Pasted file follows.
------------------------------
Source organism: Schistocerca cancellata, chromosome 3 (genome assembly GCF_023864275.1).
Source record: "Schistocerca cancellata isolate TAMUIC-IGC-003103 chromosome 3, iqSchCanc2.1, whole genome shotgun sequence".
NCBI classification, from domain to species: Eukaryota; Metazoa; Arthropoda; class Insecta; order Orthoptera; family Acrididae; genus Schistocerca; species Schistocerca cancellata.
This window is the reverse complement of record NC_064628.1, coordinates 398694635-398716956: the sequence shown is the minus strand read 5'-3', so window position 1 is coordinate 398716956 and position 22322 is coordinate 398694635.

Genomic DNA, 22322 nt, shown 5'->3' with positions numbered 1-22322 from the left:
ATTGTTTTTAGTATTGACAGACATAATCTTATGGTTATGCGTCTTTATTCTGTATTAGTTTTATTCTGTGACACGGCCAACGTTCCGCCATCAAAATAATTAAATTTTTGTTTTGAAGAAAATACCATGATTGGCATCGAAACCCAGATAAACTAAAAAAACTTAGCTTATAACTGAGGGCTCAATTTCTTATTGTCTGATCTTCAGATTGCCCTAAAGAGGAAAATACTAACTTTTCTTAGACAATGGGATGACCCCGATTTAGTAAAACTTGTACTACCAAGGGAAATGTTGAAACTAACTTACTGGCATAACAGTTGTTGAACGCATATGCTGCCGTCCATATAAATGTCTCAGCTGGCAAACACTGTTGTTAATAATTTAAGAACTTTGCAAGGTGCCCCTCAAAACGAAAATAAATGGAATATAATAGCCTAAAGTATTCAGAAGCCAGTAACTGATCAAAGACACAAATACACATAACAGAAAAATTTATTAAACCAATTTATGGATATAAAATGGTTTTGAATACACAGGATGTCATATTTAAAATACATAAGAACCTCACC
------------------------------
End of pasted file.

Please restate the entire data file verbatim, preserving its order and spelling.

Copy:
Source organism: Schistocerca cancellata, chromosome 3 (genome assembly GCF_023864275.1).
Source record: "Schistocerca cancellata isolate TAMUIC-IGC-003103 chromosome 3, iqSchCanc2.1, whole genome shotgun sequence".
NCBI classification, from domain to species: Eukaryota; Metazoa; Arthropoda; class Insecta; order Orthoptera; family Acrididae; genus Schistocerca; species Schistocerca cancellata.
This window is the reverse complement of record NC_064628.1, coordinates 398694635-398716956: the sequence shown is the minus strand read 5'-3', so window position 1 is coordinate 398716956 and position 22322 is coordinate 398694635.

Genomic DNA, 22322 nt, shown 5'->3' with positions numbered 1-22322 from the left:
ATTGTTTTTAGTATTGACAGACATAATCTTATGGTTATGCGTCTTTATTCTGTATTAGTTTTATTCTGTGACACGGCCAACGTTCCGCCATCAAAATAATTAAATTTTTGTTTTGAAGAAAATACCATGATTGGCATCGAAACCCAGATAAACTAAAAAAACTTAGCTTATAACTGAGGGCTCAATTTCTTATTGTCTGATCTTCAGATTGCCCTAAAGAGGAAAATACTAACTTTTCTTAGACAATGGGATGACCCCGATTTAGTAAAACTTGTACTACCAAGGGAAATGTTGAAACTAACTTACTGGCATAACAGTTGTTGAACGCATATGCTGCCGTCCATATAAATGTCTCAGCTGGCAAACACTGTTGTTAATAATTTAAGAACTTTGCAAGGTGCCCCTCAAAACGAAAATAAATGGAATATAATAGCCTAAAGTATTCAGAAGCCAGTAACTGATCAAAGACACAAATACACATAACAGAAAAATTTATTAAACCAATTTATGGATATAAAATGGTTTTGAATACACAGGATGTCATATTTAAAATACATAAGAACCTCACC